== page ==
By Robin E. Simmons



It’s hard to believe this is the 11th iteration of John Carpenter’s iconic and beloved (yes, beloved) movie and the 9th so-called “sequel” to his much-copied (ripped off?)  1978 original.


I was surprised at the sparse attendance at the screening I saw. I couldn’t help but wonder why this familiar film was even made. Other than the potential profits to be harvested, there’s not really anything new here other than a more realistic depiction of the post-trauma damage that resulted from the horrific experience of the 30-year-old assault.

Jamie Lee Curtis again inhabits Laurie Strode — her ninth turn as the character – in what is billed as the true sequel to the vintage slasher favorite.  One thing that works here is that no reference is made to any of the other branching cinematic stories that have played off the original during the last four decades. The reboot of the volatile and visceral raw ingredients of the bloody primal tale still provoke the desired jumps and scares.

Although there’s no delving into the sick pathology of Michael Meyers (that’s been done), all we know is that he has haunted Laurie since her harrowing escape from his killing binge when she was an innocent (virginal) teen.  There’s no question she has been deeply scarred by the murder of her three friends by the masked killer years ago.

What we have here is a closer look at how a person deals with – or the impact of — such extreme trauma.  There’s inescapable contemporary relevance on so many levels if one wants to unpack this clearly intentional and worthy theme. Never doubt a survivor’s story.

This time around there are three generations of Strode women committed to confronting Meyers. And boy do they ever!There’s a strong and surprisingly potent emotional element in this telling.

Director and co-writer David Gordon Green delivers everything one might expect – especially the satisfying, bloody climax — from a true sequel to the classic B-movie that became landmark date-movies of the era. Vintage teen horror films of the time usually punished couples — or mainly girls — for having sex. Ironically, Carpenter’s eponymous predecessor was said to be a catalyst for couples – or guys — desiring a little more intimacy later in the evening.

If you like the Halloween genre, this one is not to be missed.

My hope is that after another 20 years, Jamie Lee Curtis will be up for another chapter in Strode’s story. I want to see a final story set in assisted care facility, but not as a joke.



Andrei Tarkovsky (1932-1986) was a Russian filmmaker, dramatist, writer and cinema theorist. He made what is arguably among the handful of world cinema’s masterpieces.  He said, “I am interested in the theme of the artist’s personality and its relationship to his time. The artist on the strength of his natural sensitivity is the person who perceives his era most profoundly and reflects it most fully.”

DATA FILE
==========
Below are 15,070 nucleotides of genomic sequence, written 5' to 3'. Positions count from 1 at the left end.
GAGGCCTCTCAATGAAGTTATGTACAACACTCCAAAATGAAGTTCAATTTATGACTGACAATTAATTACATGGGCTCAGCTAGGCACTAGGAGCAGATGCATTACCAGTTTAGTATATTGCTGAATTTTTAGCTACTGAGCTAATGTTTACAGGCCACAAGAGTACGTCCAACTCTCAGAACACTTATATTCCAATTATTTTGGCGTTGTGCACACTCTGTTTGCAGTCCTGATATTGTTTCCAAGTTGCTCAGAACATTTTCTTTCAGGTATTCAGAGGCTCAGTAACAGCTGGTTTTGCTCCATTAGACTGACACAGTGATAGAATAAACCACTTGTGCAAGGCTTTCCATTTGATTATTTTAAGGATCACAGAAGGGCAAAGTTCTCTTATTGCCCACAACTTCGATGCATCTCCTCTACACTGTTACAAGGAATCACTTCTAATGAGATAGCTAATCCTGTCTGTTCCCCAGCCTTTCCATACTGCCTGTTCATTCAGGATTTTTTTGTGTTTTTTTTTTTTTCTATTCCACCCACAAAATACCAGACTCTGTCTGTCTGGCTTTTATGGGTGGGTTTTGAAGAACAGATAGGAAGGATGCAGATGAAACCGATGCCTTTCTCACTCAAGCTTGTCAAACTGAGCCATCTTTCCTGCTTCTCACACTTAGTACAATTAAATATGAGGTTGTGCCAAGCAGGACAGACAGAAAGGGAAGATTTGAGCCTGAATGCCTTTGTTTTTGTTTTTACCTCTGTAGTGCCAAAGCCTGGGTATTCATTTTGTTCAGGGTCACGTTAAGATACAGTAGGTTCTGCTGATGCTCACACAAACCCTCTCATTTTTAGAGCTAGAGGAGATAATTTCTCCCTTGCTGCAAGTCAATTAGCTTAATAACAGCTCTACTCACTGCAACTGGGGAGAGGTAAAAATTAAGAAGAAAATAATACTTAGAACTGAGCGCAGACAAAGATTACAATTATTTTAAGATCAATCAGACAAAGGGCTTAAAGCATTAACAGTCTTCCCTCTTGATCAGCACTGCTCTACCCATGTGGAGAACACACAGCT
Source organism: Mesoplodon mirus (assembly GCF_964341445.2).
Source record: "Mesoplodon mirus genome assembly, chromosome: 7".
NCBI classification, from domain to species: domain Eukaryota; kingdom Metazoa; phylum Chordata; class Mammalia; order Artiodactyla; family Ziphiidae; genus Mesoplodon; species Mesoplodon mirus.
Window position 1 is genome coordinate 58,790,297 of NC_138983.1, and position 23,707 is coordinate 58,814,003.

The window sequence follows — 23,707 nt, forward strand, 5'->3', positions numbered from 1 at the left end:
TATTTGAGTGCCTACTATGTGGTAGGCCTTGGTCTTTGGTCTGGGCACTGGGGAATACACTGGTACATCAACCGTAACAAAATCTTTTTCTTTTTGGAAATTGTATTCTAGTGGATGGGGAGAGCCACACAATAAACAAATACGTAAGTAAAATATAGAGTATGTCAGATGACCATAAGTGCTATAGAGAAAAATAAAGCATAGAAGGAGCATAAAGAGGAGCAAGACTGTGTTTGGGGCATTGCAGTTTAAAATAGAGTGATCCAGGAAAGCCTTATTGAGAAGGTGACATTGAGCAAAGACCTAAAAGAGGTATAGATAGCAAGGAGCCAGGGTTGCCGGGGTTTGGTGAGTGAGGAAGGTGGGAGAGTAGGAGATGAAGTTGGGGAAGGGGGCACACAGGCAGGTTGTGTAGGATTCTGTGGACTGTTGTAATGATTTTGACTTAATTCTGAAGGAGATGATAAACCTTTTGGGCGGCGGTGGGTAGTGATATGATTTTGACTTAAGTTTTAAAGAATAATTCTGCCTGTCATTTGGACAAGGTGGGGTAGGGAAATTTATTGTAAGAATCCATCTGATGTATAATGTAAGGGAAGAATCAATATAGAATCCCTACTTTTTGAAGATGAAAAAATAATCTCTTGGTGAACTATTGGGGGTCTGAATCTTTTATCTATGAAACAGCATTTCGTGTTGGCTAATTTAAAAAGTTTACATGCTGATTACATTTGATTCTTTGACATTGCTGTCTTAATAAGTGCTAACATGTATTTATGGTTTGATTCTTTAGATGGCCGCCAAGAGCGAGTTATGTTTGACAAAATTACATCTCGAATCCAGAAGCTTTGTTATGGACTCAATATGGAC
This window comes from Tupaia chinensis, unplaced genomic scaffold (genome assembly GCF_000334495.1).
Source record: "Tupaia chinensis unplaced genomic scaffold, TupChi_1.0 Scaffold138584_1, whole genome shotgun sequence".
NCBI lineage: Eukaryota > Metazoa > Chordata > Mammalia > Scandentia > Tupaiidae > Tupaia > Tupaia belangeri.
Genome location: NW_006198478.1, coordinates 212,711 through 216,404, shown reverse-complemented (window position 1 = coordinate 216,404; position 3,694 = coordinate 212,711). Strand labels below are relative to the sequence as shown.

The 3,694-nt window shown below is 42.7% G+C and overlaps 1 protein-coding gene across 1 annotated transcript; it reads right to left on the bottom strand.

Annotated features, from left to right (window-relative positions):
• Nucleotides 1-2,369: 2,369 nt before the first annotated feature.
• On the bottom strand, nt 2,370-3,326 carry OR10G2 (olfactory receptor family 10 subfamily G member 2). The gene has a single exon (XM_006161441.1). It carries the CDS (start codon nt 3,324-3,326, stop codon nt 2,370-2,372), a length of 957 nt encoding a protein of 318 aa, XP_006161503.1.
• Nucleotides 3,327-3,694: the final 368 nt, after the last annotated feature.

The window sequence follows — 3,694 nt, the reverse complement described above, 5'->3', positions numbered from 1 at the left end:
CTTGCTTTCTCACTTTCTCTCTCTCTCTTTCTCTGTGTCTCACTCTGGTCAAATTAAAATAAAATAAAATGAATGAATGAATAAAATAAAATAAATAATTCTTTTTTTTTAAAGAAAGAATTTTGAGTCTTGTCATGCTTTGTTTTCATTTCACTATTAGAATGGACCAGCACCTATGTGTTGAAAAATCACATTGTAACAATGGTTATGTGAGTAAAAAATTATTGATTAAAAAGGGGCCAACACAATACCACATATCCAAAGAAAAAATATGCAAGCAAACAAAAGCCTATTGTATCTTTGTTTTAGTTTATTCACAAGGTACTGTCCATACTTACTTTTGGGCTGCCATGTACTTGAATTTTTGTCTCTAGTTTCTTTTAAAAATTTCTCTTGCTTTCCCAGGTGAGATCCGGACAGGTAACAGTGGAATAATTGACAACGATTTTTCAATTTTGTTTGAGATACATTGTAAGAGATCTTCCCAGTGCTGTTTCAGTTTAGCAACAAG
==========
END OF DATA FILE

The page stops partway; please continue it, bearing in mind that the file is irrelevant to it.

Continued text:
Tarkovsky’s widely acclaimed masterpiece certainly adheres and exemplifies his artistic theory. The audacious, invented and epic film is neither a truly historical nor biographical account of Russia’s greatest icon painter. In fact, Rublev (1360-1430) is never shown painting his icons, and neither is the actor playing him in every frame.

Violent and gory (for a Soviet film), it’s set against the carnage of the Tatar invasion of Russia during the middle ages.

It’s a visually dazzling, and very tactile widescreen black and white pageant that presents an otherworldly hero wandering across a landscape of “forlorn splendor” observing suffering peasants, hallucinating scripture, working for brutal nobles until, having killed a man during the sack of the city of Vladimir, he takes a vow of silence and gives up painting.

Tarkovsky’s remarkable achievement is mostly about visiting and feeling the world in which Rublev lived. It’s an indifferent world reflecting the conflict between austere Christianity and sensual paganism.  Imbued with a spirituality that is ever-present in his work, there’s a sense that while we may be on our own, we are never quite alone.

The film abounds with memorable images: a cat bounds across a corpse, wild geese flutter over a ravaged city, birch woods alive with water snakes and crawling ants, a decomposing swan on a forest floor, snow falling inside an unfinished church, naked pagans streaming through a thicket during a torch ritual.

The opening sequence sets the tone. A boy oversees the clearing away of muddy earth for the forging of a gigantic bell… The boy becomes a man who struggles mightily to maintain his creative and religious integrity. 

Tarkovsky re-imagines Rublev as a Christ-like stand-in for the sufferings of a divided Russia under the Tatar invaders.

The generous and expansive extras (including the 205 minute initial theatrical cut) are fitting for the film, its maker and exemplary of Criterion’s very high bar that caters to film buffs. Recommended for the digital home library. Criterion. Blu-ray.


MAMMA MIA! Here We Go Again (Sing-along edition)

Three reasons to see and enjoy this feel-good movie: Lily James, Cher and the sun drenched Mediterranean island setting. Universal. Blu-ray.